How should the SCN-resistant varieties be used?
Fig. 13. Average yield of top ten SCN-resistant varieties (R) and top ten susceptible varieties (S) in SCN-infested and non-infested fields in 1999-2002.
Many SCN-resistant varieties in Maturity Groups II and I and a few in Maturity Group 0 have been developed and are available for Minnesota soybean producers. Performance of a resistant variety in an SCN-infested field depends on the genetics of both the soybean and the nematode.
In the past, resistant varieties produced 5-10% less yield than susceptible varieties when both were grown in the absence of the nematode (Fig. 13). Although current elite, high-yielding susceptible varieties may still outperform current resistant varieties in fields where there are no soybean cyst nematodes or fewer than 200 eggs/100cc of soil, the yield potential of resistant varieties has been improved, and some elite resistant varieties have fairly high yield.
Most (~95%) SCN-resistant varieties are developed from the single source of resistance PI 88788, and a few from Peking and PI 437654. Repeated use of the same resistant variety or continuous use of varieties with the same resistance source may eventually lead to SCN populations that can overcome resistance from the common source. Consequently, soybean varieties with resistance genes from different sources should be alternated to slow changes in HG Type composition and increase effectiveness of resistant varieties.
Table 4. Determine whether an SCN-resistant variety can be used in a field based on the source and level of resistance of the variety and HG Type of SCN population in the field.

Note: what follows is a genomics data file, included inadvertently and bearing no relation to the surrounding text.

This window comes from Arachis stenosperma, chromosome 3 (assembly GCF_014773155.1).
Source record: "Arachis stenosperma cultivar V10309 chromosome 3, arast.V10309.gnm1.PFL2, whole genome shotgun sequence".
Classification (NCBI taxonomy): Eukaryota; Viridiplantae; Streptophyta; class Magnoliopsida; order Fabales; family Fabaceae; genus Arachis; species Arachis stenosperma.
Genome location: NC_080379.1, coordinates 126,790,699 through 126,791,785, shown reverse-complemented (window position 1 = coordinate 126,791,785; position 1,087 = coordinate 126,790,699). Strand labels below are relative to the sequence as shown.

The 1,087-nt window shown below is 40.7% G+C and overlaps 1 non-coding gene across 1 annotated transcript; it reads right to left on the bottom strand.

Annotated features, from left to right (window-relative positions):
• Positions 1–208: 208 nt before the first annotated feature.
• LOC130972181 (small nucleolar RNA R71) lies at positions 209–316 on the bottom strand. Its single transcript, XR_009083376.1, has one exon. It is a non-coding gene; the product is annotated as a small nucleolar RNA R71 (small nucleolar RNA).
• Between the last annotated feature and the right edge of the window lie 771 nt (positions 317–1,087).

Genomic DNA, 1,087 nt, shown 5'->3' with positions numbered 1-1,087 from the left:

|FI of HG Type 0 on a variety (Variety resistance)||FI of SCN from the field on the source of resistance of the variety (HG Type)|
|< 10||10-30||> 30|
|< 10||Low risk||Moderate risk||High risk|
|10-30||Moderate risk||High risk||Very high risk|
|> 30||High risk||Very high risk||Very high risk|
If resistant varieties have been used in a field for a number of (>5) years, the HG Type should be determined to make sure the varieties are still resistant to the population. Different commercial SCN-resistant varieties have different levels of resistance (Fig. 14). Check data of the varieties tested in the greenhouse and local fields, and make sure the variety you will use has a sufficient level of resistance to the SCN population in your field.
Fig. 14. Levels of resistance to HG Type 0 of commercial soybean varieties labeled as SCN-resistant in 2010.
Not all the varieties labeled as SCN-resistant are resistant (Fig. 14). Data on SCN resistance and yield potential is available as part of the University of Minnesota Soybean Breeding Project's contribution to the annual publication titled "Minnesota Variety Trials Results." Information about yield potential and reproduction of SCN population on individual soybean varieties is also available at soybeans.umn.edu and at the University of Minnesota Southern Research and Outreach Center website at sroc.cfans.umn.edu.
Table 4 offers guidance for selecting varieties to manage SCN based on resistant level of a variety and HG Type of SCN from the field. Yield potential is certainly the most important criterion in variety selection.